cysticercus

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Related to cysticerci: Neurocysticercosis

cys·ti·cer·cus

 (sĭs′tĭ-sûr′kəs)
n. pl. cys·ti·cer·ci (-sī′)
The larval stage of many tapeworms, consisting of a single invaginated scolex enclosed in a fluid-filled cyst.

[New Latin : Greek kustis, bladder; see cyst + Greek kerkos, tail.]

cysticercus

(ˌsɪstɪˈsɜːkəs)
n, pl -ci (-saɪ)
(Zoology) an encysted larval form of many tapeworms, consisting of a head (scolex) inverted in a fluid-filled bladder. See also hydatid1, coenurus
[C19: from New Latin, from Greek kustis pouch, bladder + kerkos tail]

cys•ti•cer•cus

(ˌsɪs təˈsɜr kəs)

n., pl. -cer•ci (-ˈsɜr saɪ)
the larva of certain tapeworms, having the head retracted into a bladderlike structure; bladder worm.
[1835–45; < New Latin < Greek kýsti(s) cyst + kérkos tail]
Translations
References in periodicals archive ?
solium cysticerci by using EITB rT24, ranging from 6 (2.
In the CNS, the cysticerci (the larvae) may lodge in the brain parenchyma, the spinal cord, the sub-arachnoid space, or the ventricles, lying dormant for years or causing various categories of clinical disease (Table 2).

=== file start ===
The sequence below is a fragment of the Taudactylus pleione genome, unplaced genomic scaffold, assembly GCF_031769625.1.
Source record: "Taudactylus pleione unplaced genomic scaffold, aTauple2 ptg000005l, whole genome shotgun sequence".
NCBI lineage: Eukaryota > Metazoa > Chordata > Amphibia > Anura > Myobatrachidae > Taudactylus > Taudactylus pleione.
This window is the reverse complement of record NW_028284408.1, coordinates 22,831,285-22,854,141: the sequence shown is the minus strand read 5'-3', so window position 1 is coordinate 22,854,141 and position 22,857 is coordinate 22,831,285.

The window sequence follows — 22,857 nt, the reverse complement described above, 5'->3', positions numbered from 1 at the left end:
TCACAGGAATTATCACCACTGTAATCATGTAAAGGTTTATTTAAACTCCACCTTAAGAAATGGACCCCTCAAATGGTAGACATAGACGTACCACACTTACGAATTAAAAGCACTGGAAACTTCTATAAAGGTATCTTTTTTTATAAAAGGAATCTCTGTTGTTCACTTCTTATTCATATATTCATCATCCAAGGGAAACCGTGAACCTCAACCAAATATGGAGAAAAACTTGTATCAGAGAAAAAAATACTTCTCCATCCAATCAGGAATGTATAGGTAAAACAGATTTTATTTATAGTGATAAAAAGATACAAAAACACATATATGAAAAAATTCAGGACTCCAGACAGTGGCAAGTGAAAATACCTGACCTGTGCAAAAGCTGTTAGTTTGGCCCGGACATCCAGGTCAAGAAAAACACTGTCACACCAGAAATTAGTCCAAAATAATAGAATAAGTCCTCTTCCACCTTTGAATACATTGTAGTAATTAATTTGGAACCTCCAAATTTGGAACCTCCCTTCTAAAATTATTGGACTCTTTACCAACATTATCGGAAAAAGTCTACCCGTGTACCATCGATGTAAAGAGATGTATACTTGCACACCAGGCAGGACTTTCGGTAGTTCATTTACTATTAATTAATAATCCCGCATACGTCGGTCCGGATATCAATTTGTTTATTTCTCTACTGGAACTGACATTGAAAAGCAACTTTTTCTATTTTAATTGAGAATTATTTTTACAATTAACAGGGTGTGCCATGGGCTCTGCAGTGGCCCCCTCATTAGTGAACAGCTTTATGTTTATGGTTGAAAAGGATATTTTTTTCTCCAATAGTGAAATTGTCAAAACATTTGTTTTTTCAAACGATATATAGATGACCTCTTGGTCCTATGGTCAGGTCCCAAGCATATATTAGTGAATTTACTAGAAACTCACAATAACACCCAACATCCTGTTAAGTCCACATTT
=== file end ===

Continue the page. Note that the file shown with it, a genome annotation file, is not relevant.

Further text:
1) Cysticerci have a propensity for developing in the central nervous system (60% of cases) (4) and are classically described as containing an invaginated scolex (head of organism).
The four patients had recurrent seizures, and the brain lesions identified by diagnostic imaging were consistent with cysticerci.
This infection is acquired via ingestion of cysticerci, the larvae of the Taenia solium (tapeworm, or cestode), in uncooked/undercooked pork or fecally contaminated food or water.
Gastrointestinal tapeworm infections result from the ingestion of cysticerci in undercooked meat.
Usually both 'healthy' (active) and 'involuted' (inactive) cysticerci lack inflammatory response, which is restricted to 'currently degenerating' cysts whose ability to evade host defences is becoming faulty.
1 Whereas parenchymal cysticerci can be readily identified on CT and MRI, most authors agree that it is difficult to identify lesions within the cerebrospinal fluid (CSF) spaces.
In 1974, Herbert found that the immune system might participate in removal of cysticerci from the host.
This paper includes data on 2004, and covers a wide range of diseases and pathogens, including salmonella, campylobacter, listeria, VTEC, mycobacteria, brucellosis, yersinia, trichinella, echinococcus, toxoplasma, cysticerci sarcocystis, rabies and e-coli.
Once inside the brain, the primary larvae develop into secondary larvae, the cysticerci.
When cysticerci are located in the central nervous system, the disease is known as neurocysticercosis (NCC).